Here's your chance to own Navy stealth ship
The Navy test craft Sea Shadow performs in the Sea and Air Parade in San Diego in 2005.
May 3rd, 2012
10:48 AM ET

Here's your chance to own Navy stealth ship

You've got about 24 hours to get your bids in on a piece of super-cool Cold War hardware - a stealth warship the government no longer wants.

The General Services Administration is taking bids on the U.S. Navy's Sea Shadow, built by Lockheed Martin in 1983 for the Navy to test radar-evading capabilities and other weapons systems. The ship has outlived its usefulness, and the Navy is trying to unload it to avoid maintenance costs, the Los Angeles Times reports.

"It is not cost-effective for the Navy to maintain the ship in an inactive condition any longer, and the ship no longer serves any operational or research purpose," Navy spokesman Christopher Johnson told the Times. "Our only disposition option is dismantling and recycling."

Which means if you submit the highest bid, you won't be taking the 118-foot-long, 499-ton Sea Shadow for a three-hour tour with Gilligan and the Skipper.

"The ex-Sea Shadow shall be disposed of by completely dismantling and scrapping within the U.S.A. Dismantling is defined as reducing the property such as it has no value except for its basic material content," read the conditions on the GSA auction site.

That seems to have dampened the interest of evil madmen bent on world domination. (The Sea Shadow is said to be the inspiration for the villain's vessel in the 1997 James Bond film "Tomorrow Never Dies.")

The GSA website reports only 10 bidders so far, with the top bid at $139,100. Bidding started at $10,000.

The winning bidder will have to pick up the prize from the Maritime Administration National Defense Reserve Fleet at Suisun Bay, California.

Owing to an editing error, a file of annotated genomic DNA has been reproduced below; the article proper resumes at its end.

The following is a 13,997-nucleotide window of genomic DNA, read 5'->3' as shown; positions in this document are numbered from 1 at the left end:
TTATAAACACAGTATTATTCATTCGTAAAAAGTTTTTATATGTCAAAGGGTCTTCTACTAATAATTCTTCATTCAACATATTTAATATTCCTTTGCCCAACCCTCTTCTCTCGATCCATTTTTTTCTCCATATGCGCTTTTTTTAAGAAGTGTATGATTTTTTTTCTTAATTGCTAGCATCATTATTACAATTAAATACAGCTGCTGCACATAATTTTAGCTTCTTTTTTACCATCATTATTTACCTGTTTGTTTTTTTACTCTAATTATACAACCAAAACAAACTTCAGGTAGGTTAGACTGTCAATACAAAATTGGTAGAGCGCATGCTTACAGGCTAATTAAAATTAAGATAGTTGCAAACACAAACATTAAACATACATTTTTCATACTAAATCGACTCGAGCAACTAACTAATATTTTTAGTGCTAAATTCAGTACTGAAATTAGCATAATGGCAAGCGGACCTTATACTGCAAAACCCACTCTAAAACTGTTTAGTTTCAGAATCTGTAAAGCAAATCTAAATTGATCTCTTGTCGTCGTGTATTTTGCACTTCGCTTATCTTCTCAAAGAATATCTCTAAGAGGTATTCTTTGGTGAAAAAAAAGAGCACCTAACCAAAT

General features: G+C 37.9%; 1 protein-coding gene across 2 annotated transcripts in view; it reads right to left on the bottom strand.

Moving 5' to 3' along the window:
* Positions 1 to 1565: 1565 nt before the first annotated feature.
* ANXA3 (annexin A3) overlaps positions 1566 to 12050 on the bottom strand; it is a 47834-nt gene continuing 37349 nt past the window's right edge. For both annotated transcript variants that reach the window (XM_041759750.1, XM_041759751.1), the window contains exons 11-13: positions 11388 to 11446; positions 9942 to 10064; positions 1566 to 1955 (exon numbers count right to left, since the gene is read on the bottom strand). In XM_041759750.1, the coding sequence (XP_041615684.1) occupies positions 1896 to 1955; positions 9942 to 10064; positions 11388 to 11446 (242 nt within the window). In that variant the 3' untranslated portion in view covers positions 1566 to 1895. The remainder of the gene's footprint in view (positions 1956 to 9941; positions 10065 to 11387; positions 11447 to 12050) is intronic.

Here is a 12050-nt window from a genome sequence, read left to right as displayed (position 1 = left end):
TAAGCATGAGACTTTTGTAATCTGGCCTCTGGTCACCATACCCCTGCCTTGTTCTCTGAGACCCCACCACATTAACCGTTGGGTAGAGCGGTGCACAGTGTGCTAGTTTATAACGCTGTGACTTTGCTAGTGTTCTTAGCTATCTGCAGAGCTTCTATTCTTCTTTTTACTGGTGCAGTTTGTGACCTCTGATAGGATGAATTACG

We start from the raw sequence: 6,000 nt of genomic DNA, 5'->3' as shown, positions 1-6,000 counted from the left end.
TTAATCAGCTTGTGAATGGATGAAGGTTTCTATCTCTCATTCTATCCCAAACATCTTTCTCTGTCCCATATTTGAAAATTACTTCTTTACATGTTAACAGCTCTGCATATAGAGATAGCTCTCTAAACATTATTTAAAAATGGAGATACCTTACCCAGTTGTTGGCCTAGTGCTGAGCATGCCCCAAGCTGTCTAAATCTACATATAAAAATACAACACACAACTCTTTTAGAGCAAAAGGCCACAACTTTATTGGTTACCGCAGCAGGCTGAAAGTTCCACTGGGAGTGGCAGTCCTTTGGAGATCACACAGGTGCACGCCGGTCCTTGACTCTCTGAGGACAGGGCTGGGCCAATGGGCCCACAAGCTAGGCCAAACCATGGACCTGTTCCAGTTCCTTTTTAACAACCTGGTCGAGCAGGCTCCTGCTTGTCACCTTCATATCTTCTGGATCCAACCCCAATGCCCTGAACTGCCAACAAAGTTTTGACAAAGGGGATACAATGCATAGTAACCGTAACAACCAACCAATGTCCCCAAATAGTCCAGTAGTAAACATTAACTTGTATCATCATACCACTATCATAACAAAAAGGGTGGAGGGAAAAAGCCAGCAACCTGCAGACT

The Sea Shadow comes complete with a covered barge/floating dry dock, so once you bust it up you will have a keepsake to remind you of what could have been.

Bids are due by 6 p.m. ET Friday. Good luck.

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Filed under: California • Military • U.S. Navy
soundoff (259 Responses)
  1. barryblessing

    Let's get this straight.

    I can bid for the privilege to watch my money's prize dismantled into basic metal scraps which will be melted for resale? Why would anyone pay for that? No cruise around the harbor? Can't be my new houseboat to live out my Miami Vice fantasies? What's the point of the story, anyway? If all you can do is scrap it, why sell it? Is the Navy trying to recover the future expense of dismantling by selling the privilege of having paper ownership of the ship?


    May 4, 2012 at 11:24 am | Report abuse |
    • zooni

      The article like most CNN articles is dishonest. You will not own a stealth ship, you will own a bunch of metal.

      May 4, 2012 at 11:32 am | Report abuse |
    • no yes no

      This is a very convoluted action. Most people are assuming the ship has high value of metals, but it has in it's construction many collections of odd materials, including plastics and experimental composites that were found to be unviable and some are actually dangerous. Anyone that buys this scrap is going to have a rough time sorting out unknown materials and keeping the people sorting safe from toxic dust. Any profit is likely to never happen for the bidder. Even bet the US government will require review of the process. Sending the scrap to China to recycle would be the only way to make a profit, but wanna bet the US government will not allow these materials to leave the country? Pity the fool that buys this hole in the water as it will need to be filled with cash.

      May 4, 2012 at 12:17 pm | Report abuse |
    • SeeingMoreClearly

      They're bidding for the right to scrap it. It's pretty common with old ships. Google it.

      May 4, 2012 at 12:38 pm | Report abuse |
    • USA401

      Reselling scrap is dirty work. But it can be very lucrative for a well established seller.